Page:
I am not sure that this is the way to debate important issues but we seem to be stuck in this unproductive rut going through the same silly arguments again and again and again.

    Agree with Suresh. We are tilting at windmills. During all those hours and hours of debate on the spectrum scam nobody bothered to ask the fundamental question: why should the government ‘own’ electromagnetic spectrum anymore than it should ‘own’ air (or vacuum)? The spectrum should have belonged to the companies who invested in the equipment to use it and set up services. Similarly, why should the government own the mineral resources under my property? In the US of olden times, if you hit oil under your property, you would become a millionaire. In India of today (and maybe the USSA too) you would be thrown out of your property and with any luck, would be shot by the state’s police!

    • vallyettans permalink
      March 21, 2012 8:12 AM

      government own it because they can sell it while air can’t be

  8. dark lord permalink
    March 21, 2012 8:46 AM

    Shivam,

    And you can see the impact that NREGS has on inflation. No one is for crony capitalism but equating reforms with crony capitalism is stretching it too far. Without reforms, the civil aviation routes and telecom licenses would have been given free to Indian Airlines and BSNL and air travel and telcom services would continues to be privy to the rich only. Mineral resources have to bid out.

    The real question is the cost of universal PDS. How much will it cost and who will you tax to raise the money?

  9. Rukmini permalink
    March 21, 2012 7:51 PM

    Great post Shivam, but one correction. The Planning Commission has not lowered the poverty line, nor does the TOI story say that. The affidavit filed in the SC gave the poverty line at June 2011 prices. The data released on Monday gave the poverty line as of 2009-10.

    So it is lower than what was cited in court, but it has not been “lowered”. It is an appallingly low, destitution line though.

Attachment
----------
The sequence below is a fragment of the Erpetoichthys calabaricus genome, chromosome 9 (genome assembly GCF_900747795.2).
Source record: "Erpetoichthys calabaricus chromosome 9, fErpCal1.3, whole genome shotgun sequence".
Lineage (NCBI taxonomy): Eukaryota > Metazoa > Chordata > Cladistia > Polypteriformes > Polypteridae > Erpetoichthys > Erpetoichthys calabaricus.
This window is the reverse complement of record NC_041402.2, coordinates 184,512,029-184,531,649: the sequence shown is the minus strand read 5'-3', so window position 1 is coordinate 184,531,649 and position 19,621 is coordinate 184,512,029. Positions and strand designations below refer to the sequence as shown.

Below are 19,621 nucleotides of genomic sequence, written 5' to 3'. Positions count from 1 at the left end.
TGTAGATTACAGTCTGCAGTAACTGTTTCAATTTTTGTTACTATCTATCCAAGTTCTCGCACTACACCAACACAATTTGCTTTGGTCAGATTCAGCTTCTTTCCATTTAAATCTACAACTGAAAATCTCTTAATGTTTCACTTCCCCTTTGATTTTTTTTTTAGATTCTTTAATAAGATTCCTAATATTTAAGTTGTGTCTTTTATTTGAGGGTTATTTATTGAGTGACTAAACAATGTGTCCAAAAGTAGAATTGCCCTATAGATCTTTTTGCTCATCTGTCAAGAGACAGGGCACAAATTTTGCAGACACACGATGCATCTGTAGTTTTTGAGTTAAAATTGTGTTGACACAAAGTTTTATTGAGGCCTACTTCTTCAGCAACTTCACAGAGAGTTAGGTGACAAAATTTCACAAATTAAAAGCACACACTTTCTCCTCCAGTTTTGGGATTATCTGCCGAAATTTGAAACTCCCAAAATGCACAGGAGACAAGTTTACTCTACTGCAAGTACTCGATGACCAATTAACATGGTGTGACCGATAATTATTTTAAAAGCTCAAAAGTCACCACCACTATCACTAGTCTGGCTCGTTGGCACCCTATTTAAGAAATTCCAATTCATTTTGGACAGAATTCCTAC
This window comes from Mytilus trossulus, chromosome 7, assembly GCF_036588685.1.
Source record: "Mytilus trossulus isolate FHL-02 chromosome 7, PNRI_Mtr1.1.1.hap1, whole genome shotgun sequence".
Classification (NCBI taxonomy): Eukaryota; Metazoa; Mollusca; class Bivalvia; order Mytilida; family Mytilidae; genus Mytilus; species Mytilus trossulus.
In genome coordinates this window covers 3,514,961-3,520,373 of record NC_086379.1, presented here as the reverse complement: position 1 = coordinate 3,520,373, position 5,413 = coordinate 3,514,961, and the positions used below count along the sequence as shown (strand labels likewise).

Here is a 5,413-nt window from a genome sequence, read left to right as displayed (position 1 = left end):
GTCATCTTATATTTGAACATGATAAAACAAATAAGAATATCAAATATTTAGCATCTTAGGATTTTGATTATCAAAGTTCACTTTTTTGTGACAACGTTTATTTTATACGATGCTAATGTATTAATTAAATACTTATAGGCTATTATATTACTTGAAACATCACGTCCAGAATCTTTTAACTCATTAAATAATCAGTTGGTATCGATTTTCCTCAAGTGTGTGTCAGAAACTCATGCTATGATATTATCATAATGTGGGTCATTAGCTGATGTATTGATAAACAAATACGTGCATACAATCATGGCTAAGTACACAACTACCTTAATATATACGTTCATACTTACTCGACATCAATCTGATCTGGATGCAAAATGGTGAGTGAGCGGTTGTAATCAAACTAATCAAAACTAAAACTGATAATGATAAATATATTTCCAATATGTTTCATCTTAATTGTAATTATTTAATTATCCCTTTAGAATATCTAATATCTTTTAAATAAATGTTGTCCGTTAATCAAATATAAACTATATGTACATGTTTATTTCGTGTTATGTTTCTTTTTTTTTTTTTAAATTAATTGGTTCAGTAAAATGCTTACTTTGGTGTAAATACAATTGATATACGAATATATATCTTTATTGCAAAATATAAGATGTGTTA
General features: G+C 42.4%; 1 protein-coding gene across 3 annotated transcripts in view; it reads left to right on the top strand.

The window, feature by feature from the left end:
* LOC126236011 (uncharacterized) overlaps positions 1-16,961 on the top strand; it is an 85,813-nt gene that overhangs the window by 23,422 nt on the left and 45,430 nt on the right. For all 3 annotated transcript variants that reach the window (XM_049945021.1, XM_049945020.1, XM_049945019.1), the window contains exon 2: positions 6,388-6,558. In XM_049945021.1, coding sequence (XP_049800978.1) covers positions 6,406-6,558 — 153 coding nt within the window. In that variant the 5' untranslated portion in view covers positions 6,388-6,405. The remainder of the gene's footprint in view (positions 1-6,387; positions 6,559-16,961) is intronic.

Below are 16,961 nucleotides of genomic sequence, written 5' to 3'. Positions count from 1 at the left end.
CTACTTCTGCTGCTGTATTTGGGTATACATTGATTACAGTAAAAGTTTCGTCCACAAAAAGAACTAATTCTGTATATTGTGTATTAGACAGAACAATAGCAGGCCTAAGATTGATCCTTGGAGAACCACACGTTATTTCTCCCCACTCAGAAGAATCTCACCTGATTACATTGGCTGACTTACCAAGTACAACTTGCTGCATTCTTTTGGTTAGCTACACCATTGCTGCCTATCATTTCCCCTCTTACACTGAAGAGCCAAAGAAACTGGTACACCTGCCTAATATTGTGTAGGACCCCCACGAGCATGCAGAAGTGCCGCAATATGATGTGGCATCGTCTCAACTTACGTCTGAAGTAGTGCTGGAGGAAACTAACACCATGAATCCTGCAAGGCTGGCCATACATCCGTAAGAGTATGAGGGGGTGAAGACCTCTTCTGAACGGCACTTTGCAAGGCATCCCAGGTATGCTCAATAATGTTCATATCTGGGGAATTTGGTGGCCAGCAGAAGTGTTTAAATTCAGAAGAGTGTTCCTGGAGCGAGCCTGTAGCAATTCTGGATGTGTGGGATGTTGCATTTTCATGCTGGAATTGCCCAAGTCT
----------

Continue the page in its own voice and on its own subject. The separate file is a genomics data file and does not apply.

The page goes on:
One more point that I think is relevant: a World Bank study of India’s welfare schemes that I wrote about (http://timesofindia.indiatimes.com/india/Schemes-that-dont-seek-to-identify-poor-cover-them-best/articleshow/8430757.cms) shows that the less targetted a scheme, the more likely it is to actually reach the poor, which in my view is a truly devastating argument against targetting/ counting the poor, and for universalisation.

    • Rukmini permalink
      March 21, 2012 7:54 PM

      Sorry, I see that it says “lowered benchmarks” in one place. That is inaccurate.

      • Rukmini permalink
        March 21, 2012 8:05 PM

        Last comment, I promise. I realised that the graphic doesn’t show up in the article I linked to, so here’s the link to a blog post I did on it, that in turn links to the original data. (Ignore the misleading url!)

        Another incredibly telling point is that the state in the country with the lowest leakage in PDS (as per Reetika Khera’s analysis) is, surprise, surprise – Tamil Nadu, the only state in the country with universal PDS.

  10. March 21, 2012 11:37 PM

    valyettans says:
    the fact is that these organisations has lost touch with the needy and they are tolling our such horrendous yardsticks to make-believe that everything is going according to the PLAN.